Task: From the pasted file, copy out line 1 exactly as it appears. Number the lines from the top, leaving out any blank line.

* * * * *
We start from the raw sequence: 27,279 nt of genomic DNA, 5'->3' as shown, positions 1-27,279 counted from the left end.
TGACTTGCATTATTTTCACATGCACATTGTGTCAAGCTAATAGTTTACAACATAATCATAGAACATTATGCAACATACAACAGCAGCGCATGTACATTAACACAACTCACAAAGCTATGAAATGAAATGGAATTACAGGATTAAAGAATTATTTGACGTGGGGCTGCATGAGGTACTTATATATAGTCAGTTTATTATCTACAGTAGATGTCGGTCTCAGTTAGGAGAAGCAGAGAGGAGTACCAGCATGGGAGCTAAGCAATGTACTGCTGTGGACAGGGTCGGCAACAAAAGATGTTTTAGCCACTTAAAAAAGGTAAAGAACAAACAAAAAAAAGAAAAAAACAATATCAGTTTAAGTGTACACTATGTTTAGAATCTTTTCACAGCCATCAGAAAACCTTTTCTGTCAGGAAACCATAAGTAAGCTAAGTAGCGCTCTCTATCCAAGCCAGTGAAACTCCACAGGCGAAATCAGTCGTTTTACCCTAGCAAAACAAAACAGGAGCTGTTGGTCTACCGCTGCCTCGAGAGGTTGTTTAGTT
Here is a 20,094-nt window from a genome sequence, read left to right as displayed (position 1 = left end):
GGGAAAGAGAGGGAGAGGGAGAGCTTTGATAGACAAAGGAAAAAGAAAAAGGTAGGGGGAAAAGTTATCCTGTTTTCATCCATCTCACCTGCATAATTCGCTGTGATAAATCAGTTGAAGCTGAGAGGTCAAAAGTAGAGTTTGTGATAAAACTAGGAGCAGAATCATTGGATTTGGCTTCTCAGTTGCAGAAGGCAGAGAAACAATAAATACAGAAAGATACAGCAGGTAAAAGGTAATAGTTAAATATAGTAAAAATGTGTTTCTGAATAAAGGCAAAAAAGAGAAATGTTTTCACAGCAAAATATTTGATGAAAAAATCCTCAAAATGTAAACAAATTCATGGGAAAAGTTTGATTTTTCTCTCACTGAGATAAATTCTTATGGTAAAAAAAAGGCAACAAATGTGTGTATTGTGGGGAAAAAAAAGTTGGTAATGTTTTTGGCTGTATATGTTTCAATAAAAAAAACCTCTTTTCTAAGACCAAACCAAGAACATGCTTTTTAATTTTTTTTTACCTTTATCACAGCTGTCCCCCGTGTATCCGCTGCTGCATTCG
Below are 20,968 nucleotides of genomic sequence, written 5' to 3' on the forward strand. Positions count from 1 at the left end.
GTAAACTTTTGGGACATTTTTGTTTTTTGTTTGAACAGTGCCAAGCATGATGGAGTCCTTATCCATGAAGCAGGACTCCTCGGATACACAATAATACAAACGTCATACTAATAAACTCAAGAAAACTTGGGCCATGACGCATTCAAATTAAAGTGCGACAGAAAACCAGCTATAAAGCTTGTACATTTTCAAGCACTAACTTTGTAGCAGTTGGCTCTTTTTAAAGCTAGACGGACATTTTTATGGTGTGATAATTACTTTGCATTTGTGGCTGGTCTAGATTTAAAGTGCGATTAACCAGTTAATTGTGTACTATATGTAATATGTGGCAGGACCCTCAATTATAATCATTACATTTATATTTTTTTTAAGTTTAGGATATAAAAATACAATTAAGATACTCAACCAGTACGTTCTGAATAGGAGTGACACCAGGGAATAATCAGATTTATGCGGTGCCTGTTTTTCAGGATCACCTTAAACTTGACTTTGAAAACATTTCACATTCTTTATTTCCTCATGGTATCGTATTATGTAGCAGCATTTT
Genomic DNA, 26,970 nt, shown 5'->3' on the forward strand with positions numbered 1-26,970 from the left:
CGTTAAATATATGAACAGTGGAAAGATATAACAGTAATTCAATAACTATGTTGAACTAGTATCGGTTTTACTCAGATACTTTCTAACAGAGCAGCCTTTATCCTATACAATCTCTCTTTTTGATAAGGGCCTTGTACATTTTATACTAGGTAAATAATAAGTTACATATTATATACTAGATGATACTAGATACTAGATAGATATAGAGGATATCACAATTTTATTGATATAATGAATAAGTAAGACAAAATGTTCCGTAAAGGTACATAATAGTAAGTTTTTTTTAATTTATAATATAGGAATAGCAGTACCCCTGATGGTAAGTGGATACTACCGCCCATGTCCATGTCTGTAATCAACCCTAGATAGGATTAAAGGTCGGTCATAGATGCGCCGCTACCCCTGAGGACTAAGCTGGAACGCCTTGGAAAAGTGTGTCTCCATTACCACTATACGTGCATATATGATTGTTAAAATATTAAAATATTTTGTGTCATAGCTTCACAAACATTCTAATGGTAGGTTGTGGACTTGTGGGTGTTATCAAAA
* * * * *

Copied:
We start from the raw sequence: 27,279 nt of genomic DNA, 5'->3' as shown, positions 1-27,279 counted from the left end.